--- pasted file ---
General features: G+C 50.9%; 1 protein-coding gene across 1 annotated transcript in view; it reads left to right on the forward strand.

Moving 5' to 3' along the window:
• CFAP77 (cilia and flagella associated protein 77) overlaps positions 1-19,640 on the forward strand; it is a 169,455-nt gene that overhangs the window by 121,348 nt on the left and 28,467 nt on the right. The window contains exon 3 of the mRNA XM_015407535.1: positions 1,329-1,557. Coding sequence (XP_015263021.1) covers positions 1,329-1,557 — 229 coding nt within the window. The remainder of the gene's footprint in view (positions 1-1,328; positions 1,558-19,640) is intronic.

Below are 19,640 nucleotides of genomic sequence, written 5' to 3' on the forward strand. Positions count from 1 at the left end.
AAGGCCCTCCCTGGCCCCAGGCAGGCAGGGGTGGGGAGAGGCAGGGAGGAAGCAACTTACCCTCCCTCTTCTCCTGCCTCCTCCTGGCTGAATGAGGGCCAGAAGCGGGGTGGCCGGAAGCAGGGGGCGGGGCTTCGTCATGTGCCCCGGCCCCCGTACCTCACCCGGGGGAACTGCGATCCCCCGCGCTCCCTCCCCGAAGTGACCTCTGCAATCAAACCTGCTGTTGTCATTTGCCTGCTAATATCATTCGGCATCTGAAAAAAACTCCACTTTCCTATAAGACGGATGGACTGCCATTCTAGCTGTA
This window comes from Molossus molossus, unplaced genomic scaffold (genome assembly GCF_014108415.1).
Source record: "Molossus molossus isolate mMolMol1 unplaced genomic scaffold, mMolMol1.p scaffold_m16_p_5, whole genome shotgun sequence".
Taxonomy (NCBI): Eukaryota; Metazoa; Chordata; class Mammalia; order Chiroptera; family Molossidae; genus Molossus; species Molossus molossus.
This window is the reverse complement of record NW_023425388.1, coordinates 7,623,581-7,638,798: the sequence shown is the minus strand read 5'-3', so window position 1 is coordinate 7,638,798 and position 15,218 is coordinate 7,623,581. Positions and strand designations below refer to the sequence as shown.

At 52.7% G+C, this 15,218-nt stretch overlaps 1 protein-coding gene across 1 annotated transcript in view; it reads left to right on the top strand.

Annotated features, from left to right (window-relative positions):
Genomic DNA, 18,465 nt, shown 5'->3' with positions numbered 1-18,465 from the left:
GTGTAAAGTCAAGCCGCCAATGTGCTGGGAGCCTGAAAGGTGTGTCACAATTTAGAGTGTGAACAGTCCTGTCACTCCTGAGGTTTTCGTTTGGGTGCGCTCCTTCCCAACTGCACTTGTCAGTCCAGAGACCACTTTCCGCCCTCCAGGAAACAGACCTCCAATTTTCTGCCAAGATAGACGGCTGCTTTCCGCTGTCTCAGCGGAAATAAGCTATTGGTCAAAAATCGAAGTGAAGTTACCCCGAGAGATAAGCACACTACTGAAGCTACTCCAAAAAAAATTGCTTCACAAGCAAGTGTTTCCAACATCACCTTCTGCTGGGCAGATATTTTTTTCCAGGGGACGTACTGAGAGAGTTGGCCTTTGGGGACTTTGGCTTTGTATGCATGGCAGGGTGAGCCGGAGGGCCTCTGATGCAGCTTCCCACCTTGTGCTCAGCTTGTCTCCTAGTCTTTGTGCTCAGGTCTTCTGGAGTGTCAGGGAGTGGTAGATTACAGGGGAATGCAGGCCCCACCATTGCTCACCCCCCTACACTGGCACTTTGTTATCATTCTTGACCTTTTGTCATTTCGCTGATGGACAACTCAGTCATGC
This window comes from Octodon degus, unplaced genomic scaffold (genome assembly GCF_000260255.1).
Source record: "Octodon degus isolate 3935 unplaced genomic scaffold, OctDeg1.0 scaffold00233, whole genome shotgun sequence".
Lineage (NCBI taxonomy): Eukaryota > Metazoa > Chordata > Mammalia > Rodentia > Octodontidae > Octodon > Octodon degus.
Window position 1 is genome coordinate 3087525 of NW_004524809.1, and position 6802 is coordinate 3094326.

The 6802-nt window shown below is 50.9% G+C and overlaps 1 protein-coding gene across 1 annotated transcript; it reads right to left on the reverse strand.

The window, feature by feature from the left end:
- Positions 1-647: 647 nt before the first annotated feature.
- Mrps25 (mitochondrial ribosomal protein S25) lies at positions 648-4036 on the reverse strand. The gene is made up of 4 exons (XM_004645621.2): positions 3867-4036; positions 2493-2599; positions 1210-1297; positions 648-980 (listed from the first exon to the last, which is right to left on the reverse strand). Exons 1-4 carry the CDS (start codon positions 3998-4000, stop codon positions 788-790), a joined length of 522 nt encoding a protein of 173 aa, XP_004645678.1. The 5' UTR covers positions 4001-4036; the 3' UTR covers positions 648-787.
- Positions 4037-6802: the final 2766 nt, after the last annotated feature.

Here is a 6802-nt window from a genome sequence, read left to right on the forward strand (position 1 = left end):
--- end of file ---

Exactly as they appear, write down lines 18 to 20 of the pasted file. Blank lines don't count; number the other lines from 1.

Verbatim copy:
The 6802-nt window shown below is 50.9% G+C and overlaps 1 protein-coding gene across 1 annotated transcript; it reads right to left on the reverse strand.

The window, feature by feature from the left end:
- Positions 1-647: 647 nt before the first annotated feature.